textism

textism

(ˈtɛkstɪzəm)
n
a word or abbreviation typically used in a text message
References in periodicals archive ?
When we are talking about the new movements in e-literature, we need to be aware that such a textual and post-textual practice articulated with linguistic and non-linguistic signifiers is embedded in the present culture shaped by the software (in terms of mind- and perception shifter), ubiquitous computing, Internet language (textism, netspeak), web remixability, and the repurposing of various cultural platforms and contents.
But a year-long study on a group of eight to ten-year-olds by city-based psychologist Dr Clare Wood found "sophisticated literacy skills" were needed to use textism.
In a small study of 63 children between the ages of 8 and 12, psychologist Clare Wood found that levels of text speak ("textism") were good predictors of reading ability.
"What Rabbie did was accent stylisation - a type of textism.
This textual prejudice becomes a special target of Steinberg's scorn: "Textism as I define it is an interdictory stance, hostile to any interpretation that seems to come out of nowhere because it comes out of pictures, as if pictures alone did not constitute a respectable provenance.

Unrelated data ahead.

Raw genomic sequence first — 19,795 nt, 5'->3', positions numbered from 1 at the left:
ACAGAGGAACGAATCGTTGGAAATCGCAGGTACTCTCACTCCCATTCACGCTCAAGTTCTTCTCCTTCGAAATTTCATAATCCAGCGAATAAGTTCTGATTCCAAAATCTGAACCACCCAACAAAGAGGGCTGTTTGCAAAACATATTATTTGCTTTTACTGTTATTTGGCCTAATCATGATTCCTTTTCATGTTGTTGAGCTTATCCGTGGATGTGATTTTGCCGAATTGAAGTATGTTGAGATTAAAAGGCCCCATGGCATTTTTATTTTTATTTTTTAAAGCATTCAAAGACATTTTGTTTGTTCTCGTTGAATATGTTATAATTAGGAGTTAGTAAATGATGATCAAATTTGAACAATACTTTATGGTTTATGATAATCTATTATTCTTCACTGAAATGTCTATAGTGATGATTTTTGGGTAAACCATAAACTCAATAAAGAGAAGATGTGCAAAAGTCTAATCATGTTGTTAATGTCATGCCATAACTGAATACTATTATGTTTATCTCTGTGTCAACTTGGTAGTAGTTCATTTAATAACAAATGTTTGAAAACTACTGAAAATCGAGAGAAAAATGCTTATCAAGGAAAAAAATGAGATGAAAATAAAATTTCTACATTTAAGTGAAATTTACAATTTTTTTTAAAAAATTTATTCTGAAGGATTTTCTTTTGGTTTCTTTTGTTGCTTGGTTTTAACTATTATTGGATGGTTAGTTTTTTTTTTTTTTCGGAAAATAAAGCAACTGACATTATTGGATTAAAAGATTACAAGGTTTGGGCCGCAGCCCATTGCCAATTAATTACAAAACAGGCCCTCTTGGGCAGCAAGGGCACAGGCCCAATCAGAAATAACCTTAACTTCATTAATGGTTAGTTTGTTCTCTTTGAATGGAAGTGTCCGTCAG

"We were surprised to learn that not only was the association strong but that textism use was actually driving the development of phonological awareness and reading skill in children.
"What Rabbie did was accent stylisation - a type of textism. Writing 'nite' or 'skool' does not break the rules of language.
Textism - a word or abbreviation typically used in a text message
The research found evidence of a "significant contribution of textism use to the children's spelling development during the study".
The participants took 14 seconds to read the normal English message, but 27 seconds to comprehend the textism message, and in many cases made mistakes, reports ABC Online.
According to a recent study from Binghamton University, State University of New York, emoticons, irregular spellings and exclamation points in text messages aren't sloppy - these "textisms" actually help convey meaning and intent in the absence of spoken conversation.
(2010).The relationship between "textisms" and formal and informal writing among young adults.Communication Research, 37(3), 420-440.